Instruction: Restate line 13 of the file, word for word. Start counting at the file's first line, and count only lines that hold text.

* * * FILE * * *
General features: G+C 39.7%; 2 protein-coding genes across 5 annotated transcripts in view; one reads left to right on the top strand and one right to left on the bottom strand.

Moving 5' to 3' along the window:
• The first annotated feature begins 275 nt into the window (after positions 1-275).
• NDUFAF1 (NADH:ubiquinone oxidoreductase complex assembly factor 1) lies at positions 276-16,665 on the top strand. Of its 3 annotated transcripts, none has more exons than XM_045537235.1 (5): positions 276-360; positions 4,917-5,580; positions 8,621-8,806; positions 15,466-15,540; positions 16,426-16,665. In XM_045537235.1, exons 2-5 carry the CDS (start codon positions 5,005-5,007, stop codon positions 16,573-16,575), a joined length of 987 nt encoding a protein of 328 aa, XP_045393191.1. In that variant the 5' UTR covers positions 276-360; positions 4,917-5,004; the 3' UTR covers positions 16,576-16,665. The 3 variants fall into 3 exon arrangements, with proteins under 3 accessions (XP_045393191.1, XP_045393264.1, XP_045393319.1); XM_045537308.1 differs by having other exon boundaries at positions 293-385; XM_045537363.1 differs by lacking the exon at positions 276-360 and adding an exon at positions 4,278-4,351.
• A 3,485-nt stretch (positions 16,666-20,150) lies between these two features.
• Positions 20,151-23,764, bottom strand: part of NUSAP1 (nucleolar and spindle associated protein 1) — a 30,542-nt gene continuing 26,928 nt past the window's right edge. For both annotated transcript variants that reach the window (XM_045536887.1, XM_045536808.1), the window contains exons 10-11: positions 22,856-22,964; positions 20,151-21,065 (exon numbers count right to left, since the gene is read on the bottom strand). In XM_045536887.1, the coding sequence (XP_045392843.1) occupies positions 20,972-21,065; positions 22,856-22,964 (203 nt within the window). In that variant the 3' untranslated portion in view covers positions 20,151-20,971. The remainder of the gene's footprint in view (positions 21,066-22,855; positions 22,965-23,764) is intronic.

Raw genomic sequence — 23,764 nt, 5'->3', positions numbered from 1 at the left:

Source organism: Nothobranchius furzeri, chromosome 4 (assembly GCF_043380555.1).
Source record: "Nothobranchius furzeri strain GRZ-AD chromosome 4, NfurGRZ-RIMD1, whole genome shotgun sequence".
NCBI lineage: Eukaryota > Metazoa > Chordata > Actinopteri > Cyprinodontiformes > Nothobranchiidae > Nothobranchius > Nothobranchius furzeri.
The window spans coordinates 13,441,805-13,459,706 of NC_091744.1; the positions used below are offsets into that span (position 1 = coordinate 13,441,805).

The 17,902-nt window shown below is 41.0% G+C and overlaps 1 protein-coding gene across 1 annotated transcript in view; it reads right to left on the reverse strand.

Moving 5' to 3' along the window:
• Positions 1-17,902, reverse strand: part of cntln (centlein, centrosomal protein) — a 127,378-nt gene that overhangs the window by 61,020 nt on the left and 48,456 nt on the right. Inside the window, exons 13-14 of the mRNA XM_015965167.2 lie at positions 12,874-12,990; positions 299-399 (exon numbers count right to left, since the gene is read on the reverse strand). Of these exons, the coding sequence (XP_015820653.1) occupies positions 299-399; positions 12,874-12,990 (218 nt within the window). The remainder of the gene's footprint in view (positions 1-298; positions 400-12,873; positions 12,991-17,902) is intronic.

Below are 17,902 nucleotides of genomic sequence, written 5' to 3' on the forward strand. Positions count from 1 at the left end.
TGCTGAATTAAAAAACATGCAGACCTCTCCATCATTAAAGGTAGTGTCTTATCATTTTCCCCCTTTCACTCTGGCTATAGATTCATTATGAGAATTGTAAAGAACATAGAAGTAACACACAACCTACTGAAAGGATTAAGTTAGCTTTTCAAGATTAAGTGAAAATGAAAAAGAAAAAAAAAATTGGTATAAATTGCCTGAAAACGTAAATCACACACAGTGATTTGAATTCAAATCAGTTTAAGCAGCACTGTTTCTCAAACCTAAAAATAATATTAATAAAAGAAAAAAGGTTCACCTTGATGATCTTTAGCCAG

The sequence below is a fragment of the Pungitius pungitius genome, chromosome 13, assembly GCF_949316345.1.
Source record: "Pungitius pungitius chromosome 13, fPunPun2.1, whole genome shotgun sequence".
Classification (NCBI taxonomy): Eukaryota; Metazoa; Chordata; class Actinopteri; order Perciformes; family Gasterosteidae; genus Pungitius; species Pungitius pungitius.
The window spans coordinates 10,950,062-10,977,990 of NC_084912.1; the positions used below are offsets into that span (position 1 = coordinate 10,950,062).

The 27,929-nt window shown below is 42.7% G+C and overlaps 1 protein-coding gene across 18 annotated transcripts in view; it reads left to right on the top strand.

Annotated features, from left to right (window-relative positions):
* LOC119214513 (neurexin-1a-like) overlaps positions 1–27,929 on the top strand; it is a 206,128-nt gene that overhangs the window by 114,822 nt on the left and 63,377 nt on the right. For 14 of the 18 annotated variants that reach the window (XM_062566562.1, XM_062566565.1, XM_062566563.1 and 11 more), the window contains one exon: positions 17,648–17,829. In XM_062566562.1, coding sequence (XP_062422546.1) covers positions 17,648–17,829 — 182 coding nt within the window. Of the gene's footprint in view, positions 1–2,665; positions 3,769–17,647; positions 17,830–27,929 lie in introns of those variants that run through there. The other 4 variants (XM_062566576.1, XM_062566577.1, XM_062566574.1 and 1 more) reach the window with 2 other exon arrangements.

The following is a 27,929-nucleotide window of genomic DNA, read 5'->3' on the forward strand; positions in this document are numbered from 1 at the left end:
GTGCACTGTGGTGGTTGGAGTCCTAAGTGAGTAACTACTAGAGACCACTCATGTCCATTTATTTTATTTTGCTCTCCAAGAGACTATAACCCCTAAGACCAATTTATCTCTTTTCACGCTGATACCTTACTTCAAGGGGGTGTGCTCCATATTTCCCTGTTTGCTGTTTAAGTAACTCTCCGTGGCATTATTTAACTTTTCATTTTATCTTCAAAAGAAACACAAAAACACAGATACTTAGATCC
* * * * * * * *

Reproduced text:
Moving 5' to 3' along the window: